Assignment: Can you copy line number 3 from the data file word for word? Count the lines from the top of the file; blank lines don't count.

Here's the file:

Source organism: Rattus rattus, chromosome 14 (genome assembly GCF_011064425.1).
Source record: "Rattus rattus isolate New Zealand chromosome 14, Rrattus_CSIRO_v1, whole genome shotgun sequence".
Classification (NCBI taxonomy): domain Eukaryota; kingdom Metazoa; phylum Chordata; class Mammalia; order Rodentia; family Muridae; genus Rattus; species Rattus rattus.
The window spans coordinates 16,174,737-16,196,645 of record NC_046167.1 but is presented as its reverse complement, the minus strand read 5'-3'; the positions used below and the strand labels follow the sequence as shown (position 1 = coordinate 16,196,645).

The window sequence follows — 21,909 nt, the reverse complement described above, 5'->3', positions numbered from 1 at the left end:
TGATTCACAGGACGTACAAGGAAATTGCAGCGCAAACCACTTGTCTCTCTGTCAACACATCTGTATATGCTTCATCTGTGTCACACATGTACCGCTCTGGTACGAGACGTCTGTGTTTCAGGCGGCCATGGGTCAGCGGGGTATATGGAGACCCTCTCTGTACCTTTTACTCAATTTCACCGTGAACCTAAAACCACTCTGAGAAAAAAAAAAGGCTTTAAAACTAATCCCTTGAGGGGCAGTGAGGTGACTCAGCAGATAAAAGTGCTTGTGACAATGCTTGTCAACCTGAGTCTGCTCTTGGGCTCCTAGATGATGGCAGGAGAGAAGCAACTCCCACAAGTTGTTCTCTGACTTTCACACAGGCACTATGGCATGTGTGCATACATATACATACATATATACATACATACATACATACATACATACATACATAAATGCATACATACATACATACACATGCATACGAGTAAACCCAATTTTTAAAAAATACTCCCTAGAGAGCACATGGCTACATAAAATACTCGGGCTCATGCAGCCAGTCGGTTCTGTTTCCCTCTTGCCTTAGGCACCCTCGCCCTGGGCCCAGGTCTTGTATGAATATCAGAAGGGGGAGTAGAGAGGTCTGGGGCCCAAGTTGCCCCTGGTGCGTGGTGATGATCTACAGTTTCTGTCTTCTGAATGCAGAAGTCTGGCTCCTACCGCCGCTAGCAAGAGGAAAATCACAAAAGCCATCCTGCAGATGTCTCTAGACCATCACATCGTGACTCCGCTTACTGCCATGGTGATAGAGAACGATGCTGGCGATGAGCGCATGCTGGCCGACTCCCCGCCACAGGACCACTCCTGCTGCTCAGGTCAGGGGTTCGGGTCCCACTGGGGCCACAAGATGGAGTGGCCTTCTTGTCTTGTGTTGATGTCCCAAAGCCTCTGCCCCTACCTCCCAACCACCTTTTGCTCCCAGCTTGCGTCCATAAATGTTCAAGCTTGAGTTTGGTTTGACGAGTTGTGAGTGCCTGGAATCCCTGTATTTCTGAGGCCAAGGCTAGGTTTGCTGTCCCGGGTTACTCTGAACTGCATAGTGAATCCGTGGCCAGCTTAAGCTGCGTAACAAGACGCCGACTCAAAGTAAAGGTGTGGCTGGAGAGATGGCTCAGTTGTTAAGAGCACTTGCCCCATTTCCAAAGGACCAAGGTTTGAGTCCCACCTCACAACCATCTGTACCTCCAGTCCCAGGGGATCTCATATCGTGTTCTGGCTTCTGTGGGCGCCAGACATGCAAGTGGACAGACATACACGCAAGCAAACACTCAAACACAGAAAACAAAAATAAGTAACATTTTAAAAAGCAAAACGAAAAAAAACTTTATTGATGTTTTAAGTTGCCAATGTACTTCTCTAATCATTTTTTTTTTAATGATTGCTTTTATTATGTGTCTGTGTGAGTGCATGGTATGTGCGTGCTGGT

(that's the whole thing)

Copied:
Classification (NCBI taxonomy): domain Eukaryota; kingdom Metazoa; phylum Chordata; class Mammalia; order Rodentia; family Muridae; genus Rattus; species Rattus rattus.